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My question came from the talk of how gravitational wave stretches and compresses space time.

Say there are two protons that are 1 centimeters apart, as a G-wave passes through them, would the electrostatic force experienced by the protons change?

What about Plank's constant? If two particles are x number of Plank distances apart, is the new x smaller than the old x?

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Suppose we choose our coordinates so both protons are on the $x$ axis, at $x = -0.5$cm and $x = +0.5$cm:

Protons

The distance $d$ between the protons is obviously 1cm - well, that may seem obvious but actually it's only true in flat spacetime. More generally the geometry of spacetime is described by a quantity called the metric tensor, $g_{\alpha\beta}$, and the proper distance between the two protons is given by:

$$ d = \int_\text{x=-0.5cm}^\text{x=0.5cm} \sqrt{g_\text{xx}}\,dx $$

In ordinary flat spacetime the value of $g_\text{xx}$ is constant at one, and the integral turns into:

$$ d = \int_\text{x=-0.5cm}^\text{x=0.5cm} dx = 1 \,\text{cm} $$

as we expect. Now suppose we have a gravitational wave coming out of the screen towards you. This causes an oscillating change in the spacetime geometry that looks like this (picture from Wikipedia):

Gravitational wave

Whatb this is supposed to illustrate is that the value of $g_\text{xx}$ (and $g_\text{yy}$) oscillates with time, so it alternately becomes greater than one and less that one. In that case our integral becomes:

$$ d(t) = \int_\text{x=-0.5cm}^\text{x=0.5cm} \sqrt{g_\text{xx}(t)}\,dx $$

and our distance $d(t)$ is no longer a constant but oscillates above and below $d= 1\text{cm}$ as the gravitational wave passes through.

This isn't some mathematical trick, the gravitational wave really does cause the distance $d$ to change with time. If you shone a light ray between the protons and timed how long it took you'd find that time oscillated as well. Assuming the oscillation is slow compared to the time the light rays takes, the time the light ray would take to travel between the protons, $T$ would be:

$$ T(t) = \frac{d(t)}{c} $$

The electrostatic force between the protons would also change with time:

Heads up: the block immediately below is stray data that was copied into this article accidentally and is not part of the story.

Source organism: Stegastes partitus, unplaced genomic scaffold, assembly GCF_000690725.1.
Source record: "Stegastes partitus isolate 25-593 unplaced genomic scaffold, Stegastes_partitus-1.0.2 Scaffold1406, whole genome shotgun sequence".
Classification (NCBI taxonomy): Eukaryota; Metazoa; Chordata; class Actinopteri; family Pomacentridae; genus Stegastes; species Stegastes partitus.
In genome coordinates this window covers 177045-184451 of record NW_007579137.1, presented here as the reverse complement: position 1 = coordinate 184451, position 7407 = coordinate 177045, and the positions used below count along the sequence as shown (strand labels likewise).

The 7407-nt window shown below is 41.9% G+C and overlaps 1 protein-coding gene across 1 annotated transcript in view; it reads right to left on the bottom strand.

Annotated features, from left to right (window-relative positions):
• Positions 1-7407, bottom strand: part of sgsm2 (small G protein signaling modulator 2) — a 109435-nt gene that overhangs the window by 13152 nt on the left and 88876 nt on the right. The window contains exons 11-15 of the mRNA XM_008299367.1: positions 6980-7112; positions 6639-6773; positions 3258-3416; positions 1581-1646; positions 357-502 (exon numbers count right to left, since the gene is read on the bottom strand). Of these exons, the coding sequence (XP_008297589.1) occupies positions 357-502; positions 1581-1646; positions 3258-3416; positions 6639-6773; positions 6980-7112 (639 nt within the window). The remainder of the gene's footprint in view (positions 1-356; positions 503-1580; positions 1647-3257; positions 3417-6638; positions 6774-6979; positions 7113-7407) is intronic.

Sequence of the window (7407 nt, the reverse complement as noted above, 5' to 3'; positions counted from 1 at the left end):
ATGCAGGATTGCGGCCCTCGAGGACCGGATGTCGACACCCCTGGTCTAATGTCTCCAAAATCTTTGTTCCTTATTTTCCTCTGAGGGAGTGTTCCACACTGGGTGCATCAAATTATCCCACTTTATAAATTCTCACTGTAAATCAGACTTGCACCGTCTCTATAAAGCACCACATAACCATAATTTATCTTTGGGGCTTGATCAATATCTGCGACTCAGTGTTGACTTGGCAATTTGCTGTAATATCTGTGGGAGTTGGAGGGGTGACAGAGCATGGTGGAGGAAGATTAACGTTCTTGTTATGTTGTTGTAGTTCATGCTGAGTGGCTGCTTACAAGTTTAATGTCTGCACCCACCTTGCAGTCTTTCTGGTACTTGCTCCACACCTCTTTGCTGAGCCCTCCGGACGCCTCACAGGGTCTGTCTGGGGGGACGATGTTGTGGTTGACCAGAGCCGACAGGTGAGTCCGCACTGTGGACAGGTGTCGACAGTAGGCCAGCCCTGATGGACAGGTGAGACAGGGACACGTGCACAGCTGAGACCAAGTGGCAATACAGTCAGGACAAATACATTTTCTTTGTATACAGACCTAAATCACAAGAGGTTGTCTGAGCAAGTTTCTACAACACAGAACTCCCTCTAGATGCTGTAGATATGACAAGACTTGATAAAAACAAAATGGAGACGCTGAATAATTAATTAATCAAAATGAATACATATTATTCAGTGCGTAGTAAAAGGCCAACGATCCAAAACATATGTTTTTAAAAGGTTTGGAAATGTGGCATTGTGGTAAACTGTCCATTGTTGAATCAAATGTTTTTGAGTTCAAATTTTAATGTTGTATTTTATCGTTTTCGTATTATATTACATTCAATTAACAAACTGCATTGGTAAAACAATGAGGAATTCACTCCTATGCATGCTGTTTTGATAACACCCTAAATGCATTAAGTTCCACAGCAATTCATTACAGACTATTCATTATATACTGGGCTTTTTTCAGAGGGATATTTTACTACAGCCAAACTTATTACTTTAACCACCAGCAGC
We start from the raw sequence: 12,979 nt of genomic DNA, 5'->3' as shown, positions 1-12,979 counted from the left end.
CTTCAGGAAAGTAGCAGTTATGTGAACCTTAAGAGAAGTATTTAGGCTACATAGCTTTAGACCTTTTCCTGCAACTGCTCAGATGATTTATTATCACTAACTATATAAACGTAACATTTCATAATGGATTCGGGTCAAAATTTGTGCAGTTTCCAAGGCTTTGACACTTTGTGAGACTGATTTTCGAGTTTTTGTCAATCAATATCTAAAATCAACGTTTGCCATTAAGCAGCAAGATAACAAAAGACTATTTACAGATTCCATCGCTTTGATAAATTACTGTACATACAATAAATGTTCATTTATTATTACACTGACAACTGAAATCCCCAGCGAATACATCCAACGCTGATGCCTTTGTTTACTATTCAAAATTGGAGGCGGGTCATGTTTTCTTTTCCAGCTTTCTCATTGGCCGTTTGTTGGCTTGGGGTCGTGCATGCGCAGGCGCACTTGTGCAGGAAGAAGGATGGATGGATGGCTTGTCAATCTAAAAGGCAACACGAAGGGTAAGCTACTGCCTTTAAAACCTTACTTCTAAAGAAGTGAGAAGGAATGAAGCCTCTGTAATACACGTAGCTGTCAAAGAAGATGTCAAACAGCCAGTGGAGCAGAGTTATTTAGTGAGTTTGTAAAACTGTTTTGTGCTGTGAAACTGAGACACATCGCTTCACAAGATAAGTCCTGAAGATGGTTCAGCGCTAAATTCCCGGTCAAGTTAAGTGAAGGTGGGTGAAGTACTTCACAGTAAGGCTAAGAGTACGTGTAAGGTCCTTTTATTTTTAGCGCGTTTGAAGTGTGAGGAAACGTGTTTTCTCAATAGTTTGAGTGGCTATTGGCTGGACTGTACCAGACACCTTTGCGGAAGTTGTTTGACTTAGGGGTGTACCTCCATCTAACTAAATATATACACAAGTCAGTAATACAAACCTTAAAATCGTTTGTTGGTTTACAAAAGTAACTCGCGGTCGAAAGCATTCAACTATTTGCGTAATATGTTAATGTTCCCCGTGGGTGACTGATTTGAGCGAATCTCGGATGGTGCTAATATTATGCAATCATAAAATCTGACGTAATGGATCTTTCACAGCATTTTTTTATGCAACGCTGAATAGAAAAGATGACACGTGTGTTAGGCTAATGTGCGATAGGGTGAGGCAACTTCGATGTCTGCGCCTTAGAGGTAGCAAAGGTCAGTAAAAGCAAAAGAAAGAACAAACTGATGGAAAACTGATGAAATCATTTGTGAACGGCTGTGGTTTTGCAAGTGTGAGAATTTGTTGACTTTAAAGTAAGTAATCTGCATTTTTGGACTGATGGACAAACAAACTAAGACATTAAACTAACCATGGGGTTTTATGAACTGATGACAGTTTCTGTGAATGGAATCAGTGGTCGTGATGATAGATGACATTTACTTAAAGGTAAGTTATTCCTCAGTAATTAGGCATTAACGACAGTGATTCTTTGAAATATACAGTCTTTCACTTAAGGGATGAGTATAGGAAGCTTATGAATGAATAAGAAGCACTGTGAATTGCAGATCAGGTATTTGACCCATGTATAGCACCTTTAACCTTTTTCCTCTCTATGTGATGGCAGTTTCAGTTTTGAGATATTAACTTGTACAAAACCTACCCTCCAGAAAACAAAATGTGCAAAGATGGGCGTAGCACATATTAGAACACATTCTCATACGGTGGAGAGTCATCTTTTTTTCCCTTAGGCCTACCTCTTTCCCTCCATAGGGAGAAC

$$ F(t) = \frac{ke^2}{d^2(t)} $$

However Planck's constant is just a constant and this wouldn't be changed by the gravitational wave.

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  • $\begingroup$ Thanks for a sophisticated and clearly explained answer. I just want to follow up by asking what Plank's distance really means. It appears to me as though any length of space can be divided into integer number of Plank distances, like the "pixels" of space. G-W's compression of space time seems to defeat the model because it would either mean that the number of Plank distances between two points decreased or that Plank constant itself decreased, neither or which seem satisfactory. So I was wondering if there is some explanation to the idea of Plank distance as indivisible parts of space. $\endgroup$ – user289661 Feb 21 '16 at 20:17
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    $\begingroup$ @user289661: The Planck distance is not an indivisible part of space. Space is not made up from atoms of Planck lengths. In fact as far as we know space is not discrete at all. The Planck length is just the shortest distance that can be experimentally probed. So there isn't a conserved number of Planck lengths between your two protons that is being compressed or stretched. As the gravity wave passes through the number of Planck lengths between the protons changes. $\endgroup$ – John Rennie Feb 22 '16 at 6:19
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As all your measurement equipment (and even time) also stretches/compresses with the space, no change should be noticed in plank length, and in the electrostatic force.

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  • $\begingroup$ Do you suggest that light will then be able to travel more distance in the same amount of time? Since light traveled for a different amount of time over the same distance. $\endgroup$ – user289661 Feb 21 '16 at 7:59
  • $\begingroup$ The speed and wavelength of light will be adjusted accordingly as well. $\endgroup$ – kpv Feb 21 '16 at 8:05
  • $\begingroup$ Nothing adjusts the speed of light. $\endgroup$ – Blackbody Blacklight Feb 23 '16 at 13:31
  • $\begingroup$ Adjusts means it remains c in spite of stretch or compress of space time. $\endgroup$ – kpv Feb 23 '16 at 15:52

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